Education in the Digital Age
Human beings are custom tailored for learning, inventing and exploring. It's just part of our biology. We've been excelling at perfecting these innate skills as long as we've been humans. And by the rate of our technological growth, we are speeding up.
The innate method of learning is based on children learning via observation and participation in family activities—in ancient times a son would learn to hunt by going on hunting excursions; children would learn what berries to pick by watching their parents. In many ways, humans learn naturally simply by participating in the activities of their social group; at the fundamental level, that social group has always been the family.
The nature of education has evolved, though. It has been extracted and formalized into a wider construct; societies, as time has moved forward, have tended to move the nexus of education away from the family unit and more to an institution. It seems that the value of the institutional over the organic educational method has not been questioned much. In our age, there is a strong assumption that institutional education is the epitome of education.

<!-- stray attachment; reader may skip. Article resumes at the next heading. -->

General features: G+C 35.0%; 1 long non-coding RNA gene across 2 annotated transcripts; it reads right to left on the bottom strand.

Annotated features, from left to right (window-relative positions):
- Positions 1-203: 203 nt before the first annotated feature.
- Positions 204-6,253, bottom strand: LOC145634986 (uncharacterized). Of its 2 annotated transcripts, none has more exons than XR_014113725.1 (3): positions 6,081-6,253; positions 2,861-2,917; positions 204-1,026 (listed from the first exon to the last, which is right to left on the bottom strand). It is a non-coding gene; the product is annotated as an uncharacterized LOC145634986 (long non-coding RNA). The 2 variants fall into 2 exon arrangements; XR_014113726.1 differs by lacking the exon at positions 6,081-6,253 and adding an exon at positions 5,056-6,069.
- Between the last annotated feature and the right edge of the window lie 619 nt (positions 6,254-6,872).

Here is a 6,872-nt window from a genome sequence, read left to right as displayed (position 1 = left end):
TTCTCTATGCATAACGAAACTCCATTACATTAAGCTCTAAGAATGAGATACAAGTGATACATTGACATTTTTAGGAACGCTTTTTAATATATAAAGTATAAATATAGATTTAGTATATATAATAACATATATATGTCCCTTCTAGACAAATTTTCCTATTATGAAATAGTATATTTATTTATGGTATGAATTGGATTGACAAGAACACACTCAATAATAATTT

That there are values to institutional education in society are not disputed in this essay; many core assumptions about the institutions, however, are questioned.
The Inorganic Classroom
One of the stark differences from an organic environment (small family clusters) and the institutional classroom is the ratio of children to adults. In an organic environment, the odds are that there are far more adults per child. Because of the strong social nature of humans (and impressionability of children in particular), this has an implication on the character development of the children. The organic environment is going to, of necessity, impose a stronger pressure to follow the accepted norms of the adult culture.